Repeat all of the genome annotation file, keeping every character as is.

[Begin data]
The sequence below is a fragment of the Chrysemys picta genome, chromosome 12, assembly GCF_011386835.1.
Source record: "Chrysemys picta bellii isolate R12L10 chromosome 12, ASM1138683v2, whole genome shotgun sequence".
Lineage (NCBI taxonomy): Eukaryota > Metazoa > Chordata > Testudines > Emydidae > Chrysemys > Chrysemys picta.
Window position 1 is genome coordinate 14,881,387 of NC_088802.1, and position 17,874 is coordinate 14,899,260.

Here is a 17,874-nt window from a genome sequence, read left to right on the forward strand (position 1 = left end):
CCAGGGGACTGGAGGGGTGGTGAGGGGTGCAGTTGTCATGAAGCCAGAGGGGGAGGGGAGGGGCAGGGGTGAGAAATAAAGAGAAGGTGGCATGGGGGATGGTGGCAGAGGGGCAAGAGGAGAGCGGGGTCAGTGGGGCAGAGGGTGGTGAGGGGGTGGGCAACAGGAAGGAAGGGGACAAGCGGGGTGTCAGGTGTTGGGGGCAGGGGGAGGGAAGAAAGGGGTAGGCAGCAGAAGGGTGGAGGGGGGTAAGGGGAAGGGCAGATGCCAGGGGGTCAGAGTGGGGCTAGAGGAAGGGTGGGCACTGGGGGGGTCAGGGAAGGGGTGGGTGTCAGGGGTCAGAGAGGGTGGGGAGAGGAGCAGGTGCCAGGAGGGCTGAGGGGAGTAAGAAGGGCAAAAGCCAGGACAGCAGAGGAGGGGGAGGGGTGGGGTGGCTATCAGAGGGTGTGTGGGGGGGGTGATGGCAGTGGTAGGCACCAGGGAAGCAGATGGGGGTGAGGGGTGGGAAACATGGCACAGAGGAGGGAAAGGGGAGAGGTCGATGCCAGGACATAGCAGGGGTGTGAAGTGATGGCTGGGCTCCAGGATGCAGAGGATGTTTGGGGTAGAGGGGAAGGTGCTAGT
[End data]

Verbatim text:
The sequence below is a fragment of the Chrysemys picta genome, chromosome 12, assembly GCF_011386835.1.
Source record: "Chrysemys picta bellii isolate R12L10 chromosome 12, ASM1138683v2, whole genome shotgun sequence".
Lineage (NCBI taxonomy): Eukaryota > Metazoa > Chordata > Testudines > Emydidae > Chrysemys > Chrysemys picta.
Window position 1 is genome coordinate 14,881,387 of NC_088802.1, and position 17,874 is coordinate 14,899,260.

Here is a 17,874-nt window from a genome sequence, read left to right on the forward strand (position 1 = left end):
CCAGGGGACTGGAGGGGTGGTGAGGGGTGCAGTTGTCATGAAGCCAGAGGGGGAGGGGAGGGGCAGGGGTGAGAAATAAAGAGAAGGTGGCATGGGGGATGGTGGCAGAGGGGCAAGAGGAGAGCGGGGTCAGTGGGGCAGAGGGTGGTGAGGGGGTGGGCAACAGGAAGGAAGGGGACAAGCGGGGTGTCAGGTGTTGGGGGCAGGGGGAGGGAAGAAAGGGGTAGGCAGCAGAAGGGTGGAGGGGGGTAAGGGGAAGGGCAGATGCCAGGGGGTCAGAGTGGGGCTAGAGGAAGGGTGGGCACTGGGGGGGTCAGGGAAGGGGTGGGTGTCAGGGGTCAGAGAGGGTGGGGAGAGGAGCAGGTGCCAGGAGGGCTGAGGGGAGTAAGAAGGGCAAAAGCCAGGACAGCAGAGGAGGGGGAGGGGTGGGGTGGCTATCAGAGGGTGTGTGGGGGGGGTGATGGCAGTGGTAGGCACCAGGGAAGCAGATGGGGGTGAGGGGTGGGAAACATGGCACAGAGGAGGGAAAGGGGAGAGGTCGATGCCAGGACATAGCAGGGGTGTGAAGTGATGGCTGGGCTCCAGGATGCAGAGGATGTTTGGGGTAGAGGGGAAGGTGCTAGT